If You Like Your Delusional Community Organizer, You Can Keep Your Delusional Community Organizer

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17 Responses to If You Like Your Delusional Community Organizer, You Can Keep Your Delusional Community Organizer

  1. Chewer says:

    The cloud of a Dust Bowl would have been from the Choom Gang’s activity 😉

  2. Andy Oz says:

    Herbert Hoover was a mining engineer. He should have dug a hole and buried that dust bowl at the state line and built a football stadium on top of it. Not having a twitter account stopped him cold.

  3. Edmonton Al says:

    Barry O has now become more ridiculous than Hansen…………
    What a complete buffoon.

  4. Edmonton Al says:

    The Three Amigos….. Obama; Biden and Kerry
    Total IQ about 97

  5. ralphcramdo says:

    But.. what if I DON’T like him?

  6. Justa Joe says:

    More like Federal Govt financed Democrat/ACORN Cummunity organizing ‘hubs’

  7. Chuck says:

    I don’t want to keep the delusional community organizer.

  8. Brian H says:

    Community Organizers specialize in pressuring gubmint to give everyone Special Status. Once all have it, Cloward-Piven Elysium will be achieved.

    You won’t like it.

  9. rw says:

    At this point, I think we need to restore the old tradition of socialist realism – with Obama taking the place of Joseph Stalin.

  10. As, yes, money for the farmers “impacted by climate change”. & just as with the delusional idiots who run Obamacare, people taking advantage of the handouts (cf Medicaid expansion) are going to be touted as a sign of success.

    If only all of us could succeed so well that we depend on government handouts.

  11. dave says:

    These people are not baffoons, they are cold and calculating.

  12. Andy DC says:

    We have kept the delusional community organizer for 8 years, which are 8 years too many.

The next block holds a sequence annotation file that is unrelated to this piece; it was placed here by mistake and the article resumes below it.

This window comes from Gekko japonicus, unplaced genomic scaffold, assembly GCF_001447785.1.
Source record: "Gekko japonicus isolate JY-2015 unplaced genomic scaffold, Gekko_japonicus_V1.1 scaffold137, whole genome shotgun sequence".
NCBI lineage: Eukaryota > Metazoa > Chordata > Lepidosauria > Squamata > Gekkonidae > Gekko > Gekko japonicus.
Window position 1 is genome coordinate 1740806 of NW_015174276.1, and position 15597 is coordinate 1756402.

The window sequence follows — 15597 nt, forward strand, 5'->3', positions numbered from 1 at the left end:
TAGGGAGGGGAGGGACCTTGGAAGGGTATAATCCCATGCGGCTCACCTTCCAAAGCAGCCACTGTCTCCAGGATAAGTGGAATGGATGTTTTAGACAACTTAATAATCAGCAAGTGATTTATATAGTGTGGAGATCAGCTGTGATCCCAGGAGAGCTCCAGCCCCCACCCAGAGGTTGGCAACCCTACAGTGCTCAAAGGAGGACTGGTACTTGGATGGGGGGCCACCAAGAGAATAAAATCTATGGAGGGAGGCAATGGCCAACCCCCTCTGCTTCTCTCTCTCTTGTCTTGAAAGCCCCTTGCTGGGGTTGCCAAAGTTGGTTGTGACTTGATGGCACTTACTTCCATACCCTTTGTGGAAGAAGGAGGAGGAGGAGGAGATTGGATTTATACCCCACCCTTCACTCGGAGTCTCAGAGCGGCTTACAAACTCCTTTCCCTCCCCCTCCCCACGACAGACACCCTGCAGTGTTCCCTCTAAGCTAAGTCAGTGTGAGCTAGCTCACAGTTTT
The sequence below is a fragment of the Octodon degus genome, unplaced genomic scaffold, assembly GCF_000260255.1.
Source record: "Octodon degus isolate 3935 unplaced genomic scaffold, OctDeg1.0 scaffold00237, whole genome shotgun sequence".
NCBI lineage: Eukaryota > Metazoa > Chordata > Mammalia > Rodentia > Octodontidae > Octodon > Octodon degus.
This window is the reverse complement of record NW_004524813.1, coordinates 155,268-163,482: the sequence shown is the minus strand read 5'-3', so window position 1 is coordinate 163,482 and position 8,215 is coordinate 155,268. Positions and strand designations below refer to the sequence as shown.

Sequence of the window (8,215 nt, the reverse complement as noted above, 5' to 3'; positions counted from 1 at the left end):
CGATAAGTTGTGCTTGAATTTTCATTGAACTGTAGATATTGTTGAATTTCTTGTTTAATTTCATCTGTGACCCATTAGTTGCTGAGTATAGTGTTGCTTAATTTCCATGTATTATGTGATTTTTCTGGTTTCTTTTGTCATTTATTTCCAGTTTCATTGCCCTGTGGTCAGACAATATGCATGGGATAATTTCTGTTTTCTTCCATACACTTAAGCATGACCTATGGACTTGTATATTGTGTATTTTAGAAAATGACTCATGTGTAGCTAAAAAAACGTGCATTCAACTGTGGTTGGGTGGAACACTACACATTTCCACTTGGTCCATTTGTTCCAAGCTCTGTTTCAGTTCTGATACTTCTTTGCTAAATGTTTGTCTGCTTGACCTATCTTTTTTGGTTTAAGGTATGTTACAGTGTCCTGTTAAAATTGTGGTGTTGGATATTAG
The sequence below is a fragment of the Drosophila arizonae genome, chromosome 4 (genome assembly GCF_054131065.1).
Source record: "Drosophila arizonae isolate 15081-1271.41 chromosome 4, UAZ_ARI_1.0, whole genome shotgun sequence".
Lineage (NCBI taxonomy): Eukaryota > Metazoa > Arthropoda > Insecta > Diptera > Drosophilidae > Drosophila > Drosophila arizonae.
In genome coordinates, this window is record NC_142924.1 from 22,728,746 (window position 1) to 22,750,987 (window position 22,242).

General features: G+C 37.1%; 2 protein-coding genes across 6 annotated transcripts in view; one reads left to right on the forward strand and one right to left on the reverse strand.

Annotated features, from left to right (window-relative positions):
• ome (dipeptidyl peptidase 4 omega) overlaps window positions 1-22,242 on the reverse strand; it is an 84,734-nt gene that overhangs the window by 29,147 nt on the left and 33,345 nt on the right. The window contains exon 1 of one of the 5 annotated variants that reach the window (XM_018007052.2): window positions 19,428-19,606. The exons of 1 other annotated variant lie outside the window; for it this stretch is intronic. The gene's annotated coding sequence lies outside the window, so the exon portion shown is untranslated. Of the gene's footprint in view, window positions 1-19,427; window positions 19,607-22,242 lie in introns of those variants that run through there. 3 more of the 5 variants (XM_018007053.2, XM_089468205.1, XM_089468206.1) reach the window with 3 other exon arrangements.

I almost puked when I heard about “climate hubs”. We need more bureaucrats to tell us that it is hot in the summer and cold in the winter and that sometimes we get storms. Also that sometimes it is wet and sometimes it is dry. Then make wild ass projections about the future based on concocted “data” that have absolutely no basis in fact.

  13. Mike D says:

    The idea is even dumber than it sounds, because it is things that universities, agencies, ranchers, and farmers have been doing already:

    “Based at existing Agriculture Department facilities, the hubs will assess local climate risks, such as drought and wildfire, then develop plans for dealing with them, such as improved irrigation techniques. The ultimate goal is to synchronize the federal government’s preparation and resources with other entities, including state governments, tribal communities, and other locations.”

    • Gail Combs says:

      The government also wants you to register your home gardens and get a farm Premise ID. Part of the fight over NAIS (National Animal Identification System) was the requirement that any property with an animal had to be registered as a “premise”

      Unfortunately this site is no longer around: nonaiswa.org/?p=2887
      QUOTE
      Note the wording used in the NAIS documents about registering your premises. They put many of us on guard against NAIS. So the government data mined and signed up many farmers without their knowledge or permission and now refuses to delete them.

      Words have meaning and contracts use certain words to avoid confusion. The USDA wants you to register your premises because you have livestock (even one).You effectively become a sharecropper, with a clouded title to property. Substituting “premises” for “property” effectively renders property rights null and void. This use of a term (and its meaning, which is often not publicized) is no accident. Property is by far the most powerful legal term, but you can lose your property rights — your ability to admit or deny access, utilize your property, sell or mortgage it, etc., if you do not know the three meanings and the context in which they are employed. Calling the owner a stakeholder and the property a premises, leaves a gray area in property rights.